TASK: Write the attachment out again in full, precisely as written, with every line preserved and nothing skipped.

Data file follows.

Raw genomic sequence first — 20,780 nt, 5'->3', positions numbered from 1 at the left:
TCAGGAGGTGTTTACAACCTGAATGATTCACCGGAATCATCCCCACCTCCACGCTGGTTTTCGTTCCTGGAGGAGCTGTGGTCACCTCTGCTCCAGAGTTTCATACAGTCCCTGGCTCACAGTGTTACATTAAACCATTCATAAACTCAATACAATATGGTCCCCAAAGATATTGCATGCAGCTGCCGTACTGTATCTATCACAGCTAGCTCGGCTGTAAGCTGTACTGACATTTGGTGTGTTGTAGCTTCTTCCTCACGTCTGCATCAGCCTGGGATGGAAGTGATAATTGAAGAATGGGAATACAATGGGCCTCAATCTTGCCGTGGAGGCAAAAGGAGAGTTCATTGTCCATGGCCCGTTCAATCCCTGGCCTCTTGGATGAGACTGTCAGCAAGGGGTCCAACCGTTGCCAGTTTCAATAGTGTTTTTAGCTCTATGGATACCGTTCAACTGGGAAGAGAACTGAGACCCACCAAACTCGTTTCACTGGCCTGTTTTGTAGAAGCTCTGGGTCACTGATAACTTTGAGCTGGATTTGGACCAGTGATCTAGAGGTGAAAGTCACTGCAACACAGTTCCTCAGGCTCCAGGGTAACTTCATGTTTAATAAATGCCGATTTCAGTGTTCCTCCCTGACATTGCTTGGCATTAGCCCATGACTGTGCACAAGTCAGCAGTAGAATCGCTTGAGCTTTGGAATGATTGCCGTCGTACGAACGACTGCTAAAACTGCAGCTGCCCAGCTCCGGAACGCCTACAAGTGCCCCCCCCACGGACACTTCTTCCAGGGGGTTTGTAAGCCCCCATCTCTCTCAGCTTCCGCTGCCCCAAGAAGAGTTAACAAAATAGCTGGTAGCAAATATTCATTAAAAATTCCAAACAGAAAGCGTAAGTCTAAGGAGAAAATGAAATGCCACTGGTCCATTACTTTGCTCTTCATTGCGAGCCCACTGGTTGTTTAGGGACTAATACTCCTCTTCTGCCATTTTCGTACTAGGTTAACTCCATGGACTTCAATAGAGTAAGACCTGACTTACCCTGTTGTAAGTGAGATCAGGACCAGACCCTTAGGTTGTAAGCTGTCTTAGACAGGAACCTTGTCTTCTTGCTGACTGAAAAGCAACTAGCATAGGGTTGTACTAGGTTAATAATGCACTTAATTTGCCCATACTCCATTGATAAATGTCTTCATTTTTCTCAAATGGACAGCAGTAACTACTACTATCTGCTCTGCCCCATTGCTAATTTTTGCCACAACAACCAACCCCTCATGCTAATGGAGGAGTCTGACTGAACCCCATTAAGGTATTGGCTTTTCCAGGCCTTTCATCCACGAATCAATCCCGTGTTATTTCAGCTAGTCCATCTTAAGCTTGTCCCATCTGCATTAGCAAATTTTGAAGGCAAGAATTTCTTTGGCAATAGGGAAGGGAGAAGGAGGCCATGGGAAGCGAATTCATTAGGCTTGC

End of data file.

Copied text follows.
Raw genomic sequence first — 20,780 nt, 5'->3', positions numbered from 1 at the left:
TCAGGAGGTGTTTACAACCTGAATGATTCACCGGAATCATCCCCACCTCCACGCTGGTTTTCGTTCCTGGAGGAGCTGTGGTCACCTCTGCTCCAGAGTTTCATACAGTCCCTGGCTCACAGTGTTACATTAAACCATTCATAAACTCAATACAATATGGTCCCCAAAGATATTGCATGCAGCTGCCGTACTGTATCTATCACAGCTAGCTCGGCTGTAAGCTGTACTGACATTTGGTGTGTTGTAGCTTCTTCCTCACGTCTGCATCAGCCTGGGATGGAAGTGATAATTGAAGAATGGGAATACAATGGGCCTCAATCTTGCCGTGGAGGCAAAAGGAGAGTTCATTGTCCATGGCCCGTTCAATCCCTGGCCTCTTGGATGAGACTGTCAGCAAGGGGTCCAACCGTTGCCAGTTTCAATAGTGTTTTTAGCTCTATGGATACCGTTCAACTGGGAAGAGAACTGAGACCCACCAAACTCGTTTCACTGGCCTGTTTTGTAGAAGCTCTGGGTCACTGATAACTTTGAGCTGGATTTGGACCAGTGATCTAGAGGTGAAAGTCACTGCAACACAGTTCCTCAGGCTCCAGGGTAACTTCATGTTTAATAAATGCCGATTTCAGTGTTCCTCCCTGACATTGCTTGGCATTAGCCCATGACTGTGCACAAGTCAGCAGTAGAATCGCTTGAGCTTTGGAATGATTGCCGTCGTACGAACGACTGCTAAAACTGCAGCTGCCCAGCTCCGGAACGCCTACAAGTGCCCCCCCCACGGACACTTCTTCCAGGGGGTTTGTAAGCCCCCATCTCTCTCAGCTTCCGCTGCCCCAAGAAGAGTTAACAAAATAGCTGGTAGCAAATATTCATTAAAAATTCCAAACAGAAAGCGTAAGTCTAAGGAGAAAATGAAATGCCACTGGTCCATTACTTTGCTCTTCATTGCGAGCCCACTGGTTGTTTAGGGACTAATACTCCTCTTCTGCCATTTTCGTACTAGGTTAACTCCATGGACTTCAATAGAGTAAGACCTGACTTACCCTGTTGTAAGTGAGATCAGGACCAGACCCTTAGGTTGTAAGCTGTCTTAGACAGGAACCTTGTCTTCTTGCTGACTGAAAAGCAACTAGCATAGGGTTGTACTAGGTTAATAATGCACTTAATTTGCCCATACTCCATTGATAAATGTCTTCATTTTTCTCAAATGGACAGCAGTAACTACTACTATCTGCTCTGCCCCATTGCTAATTTTTGCCACAACAACCAACCCCTCATGCTAATGGAGGAGTCTGACTGAACCCCATTAAGGTATTGGCTTTTCCAGGCCTTTCATCCACGAATCAATCCCGTGTTATTTCAGCTAGTCCATCTTAAGCTTGTCCCATCTGCATTAGCAAATTTTGAAGGCAAGAATTTCTTTGGCAATAGGGAAGGGAGAAGGAGGCCATGGGAAGCGAATTCATTAGGCTTGC